Now the sneaking serpent walks
In mild humility,
And the just man rages in the wilds
Where lions roam.
LATELY I’VE BEEN HAUNTED that I’ll have a tombstone that reads, “he was a nice chap; you know, a good sort.” I probably will never have a tombstone because I’ve decided to donate my organs–I’m even thinking of composting the rest. But if I do have some kind of memorial–say a bench in the park–I do not want the epitaph to have anything to do with niceness. I was nice for a long time and ended up worshiping the opinions of other people.
Niceness is the enemy of greatness
The more I look at lives that transcend the cul-de-sacs of our imagination–world changing lives–I have become aware of three characteristics: obedience (!), integrity, and a kind of deliberate recklessness.
I’d like to have three cups of tea with Desmond Tutu. He is probably kind. This has nothing to do with niceness. His life is marked by obedience to his Hoy Orders; people who transcend “niceness” are obedient to a higher calling.
This is counterintuitive: we associate obedience with weakness. I couldn’t agree less: “The hottest places in hell,” writes Dante, “are reserved for those who neither loved nor rebelled against God.” In other words, perhaps, they are nice chaps–the good sort–always careful, cautious and innocuous. They never worry about making people angry, and aim to please people, before all else.
This isn’t a call to “get religion”; it’s a reminder that as humans we are primally given to worship. When we choose a higher calling we are more likely to change the world.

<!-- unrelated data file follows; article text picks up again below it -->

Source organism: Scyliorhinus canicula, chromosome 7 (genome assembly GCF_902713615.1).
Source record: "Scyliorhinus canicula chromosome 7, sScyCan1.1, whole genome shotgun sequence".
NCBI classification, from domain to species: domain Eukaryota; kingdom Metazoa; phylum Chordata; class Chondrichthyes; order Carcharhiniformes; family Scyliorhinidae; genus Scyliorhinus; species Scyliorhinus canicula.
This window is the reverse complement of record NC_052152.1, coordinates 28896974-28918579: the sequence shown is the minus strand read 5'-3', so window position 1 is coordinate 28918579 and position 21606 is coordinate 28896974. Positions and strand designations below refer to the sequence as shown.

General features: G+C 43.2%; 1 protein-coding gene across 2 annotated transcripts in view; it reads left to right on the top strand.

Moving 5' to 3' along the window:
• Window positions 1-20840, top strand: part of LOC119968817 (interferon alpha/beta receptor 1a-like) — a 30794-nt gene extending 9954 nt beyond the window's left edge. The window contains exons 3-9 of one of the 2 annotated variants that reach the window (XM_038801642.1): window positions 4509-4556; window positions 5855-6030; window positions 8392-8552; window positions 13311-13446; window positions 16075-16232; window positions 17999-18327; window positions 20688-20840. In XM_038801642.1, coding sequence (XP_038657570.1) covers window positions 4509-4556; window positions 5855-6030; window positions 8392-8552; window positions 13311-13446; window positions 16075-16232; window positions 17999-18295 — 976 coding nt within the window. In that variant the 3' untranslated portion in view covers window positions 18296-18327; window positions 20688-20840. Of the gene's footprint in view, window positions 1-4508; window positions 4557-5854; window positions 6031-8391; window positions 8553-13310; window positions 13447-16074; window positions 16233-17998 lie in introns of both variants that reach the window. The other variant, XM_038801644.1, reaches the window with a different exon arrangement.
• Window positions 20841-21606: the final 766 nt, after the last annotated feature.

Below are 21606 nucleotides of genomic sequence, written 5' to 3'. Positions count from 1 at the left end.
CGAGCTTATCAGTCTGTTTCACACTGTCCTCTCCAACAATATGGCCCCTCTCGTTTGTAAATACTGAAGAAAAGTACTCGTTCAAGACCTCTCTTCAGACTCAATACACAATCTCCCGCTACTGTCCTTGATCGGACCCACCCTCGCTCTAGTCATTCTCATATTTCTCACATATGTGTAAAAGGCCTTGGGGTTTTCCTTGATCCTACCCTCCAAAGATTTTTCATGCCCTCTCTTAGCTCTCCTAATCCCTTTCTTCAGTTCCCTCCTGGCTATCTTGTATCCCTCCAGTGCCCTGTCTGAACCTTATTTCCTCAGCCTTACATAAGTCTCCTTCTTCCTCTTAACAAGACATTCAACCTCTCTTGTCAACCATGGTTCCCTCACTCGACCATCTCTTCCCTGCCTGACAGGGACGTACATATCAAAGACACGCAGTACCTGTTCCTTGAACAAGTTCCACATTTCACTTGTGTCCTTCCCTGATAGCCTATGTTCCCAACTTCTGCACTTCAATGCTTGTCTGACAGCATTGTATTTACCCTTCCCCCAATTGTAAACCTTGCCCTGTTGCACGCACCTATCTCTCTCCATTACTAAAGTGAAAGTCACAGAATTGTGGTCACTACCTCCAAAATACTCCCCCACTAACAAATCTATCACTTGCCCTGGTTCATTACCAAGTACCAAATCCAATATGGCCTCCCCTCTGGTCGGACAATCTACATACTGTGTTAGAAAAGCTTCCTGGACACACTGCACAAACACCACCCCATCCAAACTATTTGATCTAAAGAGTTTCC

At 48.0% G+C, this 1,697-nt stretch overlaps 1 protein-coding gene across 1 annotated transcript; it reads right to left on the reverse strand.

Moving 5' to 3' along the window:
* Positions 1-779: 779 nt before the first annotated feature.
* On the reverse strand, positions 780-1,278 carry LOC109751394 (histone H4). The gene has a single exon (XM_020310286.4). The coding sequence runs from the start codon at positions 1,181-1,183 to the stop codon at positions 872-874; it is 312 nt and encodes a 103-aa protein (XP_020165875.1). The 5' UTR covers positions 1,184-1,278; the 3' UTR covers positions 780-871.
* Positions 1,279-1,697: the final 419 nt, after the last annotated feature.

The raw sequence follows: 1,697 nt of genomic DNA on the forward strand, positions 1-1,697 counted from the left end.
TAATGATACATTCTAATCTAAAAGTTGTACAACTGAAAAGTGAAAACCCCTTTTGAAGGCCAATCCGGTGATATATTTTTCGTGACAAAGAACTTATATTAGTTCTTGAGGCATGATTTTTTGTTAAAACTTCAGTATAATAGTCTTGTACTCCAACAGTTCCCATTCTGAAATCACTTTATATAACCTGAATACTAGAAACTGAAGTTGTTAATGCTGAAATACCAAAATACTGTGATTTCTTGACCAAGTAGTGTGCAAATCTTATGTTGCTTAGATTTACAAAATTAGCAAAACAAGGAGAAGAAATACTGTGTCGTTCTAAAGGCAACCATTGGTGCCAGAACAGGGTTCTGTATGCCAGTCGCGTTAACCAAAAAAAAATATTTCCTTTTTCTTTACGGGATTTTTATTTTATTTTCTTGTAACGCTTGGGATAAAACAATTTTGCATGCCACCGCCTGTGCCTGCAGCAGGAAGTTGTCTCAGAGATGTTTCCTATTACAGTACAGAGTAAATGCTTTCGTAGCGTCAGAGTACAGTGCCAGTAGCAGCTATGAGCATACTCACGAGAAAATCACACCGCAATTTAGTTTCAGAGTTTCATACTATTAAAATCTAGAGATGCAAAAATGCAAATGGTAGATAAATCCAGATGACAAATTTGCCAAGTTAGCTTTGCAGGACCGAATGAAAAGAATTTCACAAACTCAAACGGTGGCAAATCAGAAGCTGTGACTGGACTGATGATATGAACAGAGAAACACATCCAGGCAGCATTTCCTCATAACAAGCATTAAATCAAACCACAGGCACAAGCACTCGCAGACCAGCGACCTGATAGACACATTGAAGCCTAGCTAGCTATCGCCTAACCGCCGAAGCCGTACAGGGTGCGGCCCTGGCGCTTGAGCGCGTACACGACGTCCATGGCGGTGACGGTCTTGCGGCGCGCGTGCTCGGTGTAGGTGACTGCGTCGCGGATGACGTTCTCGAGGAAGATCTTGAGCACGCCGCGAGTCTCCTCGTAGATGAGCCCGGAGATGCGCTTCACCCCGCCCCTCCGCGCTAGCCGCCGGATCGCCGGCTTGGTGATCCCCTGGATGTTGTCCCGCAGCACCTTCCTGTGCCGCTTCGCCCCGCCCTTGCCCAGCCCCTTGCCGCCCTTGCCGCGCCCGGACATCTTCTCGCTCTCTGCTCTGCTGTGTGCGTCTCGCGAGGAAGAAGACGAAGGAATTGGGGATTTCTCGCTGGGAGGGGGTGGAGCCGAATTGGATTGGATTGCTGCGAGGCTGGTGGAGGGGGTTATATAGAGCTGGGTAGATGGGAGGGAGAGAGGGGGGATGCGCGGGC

Character marks an adult. We know people with character from a mile a way. Wrinkles from grinning and gritting are marks of greatness, and should never be botox’d off.
People of strong character do not define their lives by things; they define the nature of things by their lives. People with character both suffer and succeed peacefully; they are unmoved by the modulations of popular opinion.
Again, in reference to Tutu, we tend to think of him as a kind of saintly, sweet older man. That said, he has openly worked against apartheid, tuberculosis, homophobia, xenophobia, and all matter of oppression. According to the mores of South Africa in the 1990s, this wasn’t “nice”; he was perfectly dangerous.
When we are young, many of us are told to “be careful,” “watch out,” “don’t touch,” “that’s hot.” “Do not touch, do not taste, do not drink”–this is the stuff of bad religion–theistic and atheistic. (A trip through the magazine aisle at Whole Foods reminds me that believers don’t have the market cornered on bad religion). This makes mice of men; ego foragers in the graylight of the dusky mind.
Sometimes I feel the optimist’s creed is nihilism with a sundress.
World changers like Tutu have kind of re-learned recklessness. “Relearned,” because it inborn. A child is born in a state of nearly constant abandon and learning and growth. Sylvia Plath didn’t write poetry because it was pretty, or cute. Plath wrote poetry to assault and obliterate and speak true (“Daddy I have to kill you”).
With Tutu, I’d say that “we’ll be surprised by the people we see in heaven.”
“God,” he continues “has a soft spot for sinners.”
Quote by W Blake
Photo by Nessa